The eNotes Guide to Nationalism says the following:
Nationalism is the doctrine that "the rulers should belong to the same ethnic (that is, national) group as the ruled" (Gellner, 1983, p. 1). The doctrine assumes that a ruler belonging to an alien nationality or ethnic group is not fully legitimate. However, the inverse formula is a sure recipe for ethnic cleansing, mass deportation, and genocide: to claim that the inhabitants of a specific constituency must share the same ethnic lineage as its leaders is effectively to give full legitimacy to the mass expulsion of different ethnicity and the drastic redrawing of boundaries to suit the group's pedigree. Nationalism also holds that "nation and political power should be congruent" (Gellner, 1983, p. 1).
Nationalism can be very hard to define. There are a number of ways to look at it and define it. Let us look at two of them.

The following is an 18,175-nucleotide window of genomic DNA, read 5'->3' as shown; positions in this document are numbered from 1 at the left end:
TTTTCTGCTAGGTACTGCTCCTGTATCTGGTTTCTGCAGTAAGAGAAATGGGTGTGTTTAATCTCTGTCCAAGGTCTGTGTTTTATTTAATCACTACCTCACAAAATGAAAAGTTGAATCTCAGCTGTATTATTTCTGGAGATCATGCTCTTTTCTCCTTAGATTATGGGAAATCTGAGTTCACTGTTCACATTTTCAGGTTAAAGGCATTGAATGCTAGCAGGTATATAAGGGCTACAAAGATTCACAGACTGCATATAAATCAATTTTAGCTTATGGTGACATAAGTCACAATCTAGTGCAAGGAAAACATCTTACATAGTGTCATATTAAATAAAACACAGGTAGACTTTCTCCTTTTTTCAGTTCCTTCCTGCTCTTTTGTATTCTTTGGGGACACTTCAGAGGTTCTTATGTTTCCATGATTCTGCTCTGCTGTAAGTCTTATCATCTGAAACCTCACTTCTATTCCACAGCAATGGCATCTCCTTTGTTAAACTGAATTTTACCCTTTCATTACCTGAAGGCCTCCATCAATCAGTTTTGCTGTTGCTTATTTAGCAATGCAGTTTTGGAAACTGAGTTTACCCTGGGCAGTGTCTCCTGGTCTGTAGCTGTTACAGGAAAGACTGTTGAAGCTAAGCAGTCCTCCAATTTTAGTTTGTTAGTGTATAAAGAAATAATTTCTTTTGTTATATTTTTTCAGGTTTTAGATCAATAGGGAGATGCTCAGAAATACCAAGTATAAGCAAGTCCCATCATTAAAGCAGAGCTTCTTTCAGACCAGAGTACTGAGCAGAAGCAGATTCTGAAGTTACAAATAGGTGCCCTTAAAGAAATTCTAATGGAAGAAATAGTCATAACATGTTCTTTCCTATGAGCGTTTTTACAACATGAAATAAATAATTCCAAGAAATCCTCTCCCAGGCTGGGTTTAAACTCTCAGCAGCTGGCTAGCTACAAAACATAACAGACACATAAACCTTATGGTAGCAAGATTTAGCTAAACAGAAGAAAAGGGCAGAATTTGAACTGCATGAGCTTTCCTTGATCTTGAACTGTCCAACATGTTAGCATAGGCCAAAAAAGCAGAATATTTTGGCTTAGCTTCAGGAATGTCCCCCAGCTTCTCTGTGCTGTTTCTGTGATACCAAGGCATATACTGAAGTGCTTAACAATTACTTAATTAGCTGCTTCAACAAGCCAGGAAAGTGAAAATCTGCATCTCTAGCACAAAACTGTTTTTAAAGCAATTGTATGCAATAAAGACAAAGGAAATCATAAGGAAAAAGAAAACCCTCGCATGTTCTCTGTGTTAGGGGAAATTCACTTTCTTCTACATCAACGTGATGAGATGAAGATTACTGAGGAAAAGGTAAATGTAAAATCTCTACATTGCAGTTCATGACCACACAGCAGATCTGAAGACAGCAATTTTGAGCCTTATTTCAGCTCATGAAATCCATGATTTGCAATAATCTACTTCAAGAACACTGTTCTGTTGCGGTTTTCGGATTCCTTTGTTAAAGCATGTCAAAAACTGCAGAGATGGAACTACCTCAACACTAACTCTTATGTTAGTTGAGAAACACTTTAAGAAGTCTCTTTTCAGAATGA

First, nationalism can be seen as the feeling that one is connected to the rest of the people in one’s country in an important way. This sort of nationalism can be seen as a relatively positive thing. It is said to have gotten its start in Europe around the time of the French Revolution. At that time, people are said to have started to identify with their countries more than with the persons of their monarchs. This form of nationalism promotes national pride and national cohesion.
Second, nationalism can be defined more negatively. In this view, it is a sort of chauvinism in which we believe that our own “kind” are better than other types of people. Our own kind can be defined in many ways. We can be nationalistic on the basis of our race or our religion. We can be nationalistic on the basis of our country, thinking that our fellow citizens are better than the people of other countries. This type of nationalism can promote hatred of others and can result, in extreme cases, in things like the Holocaust.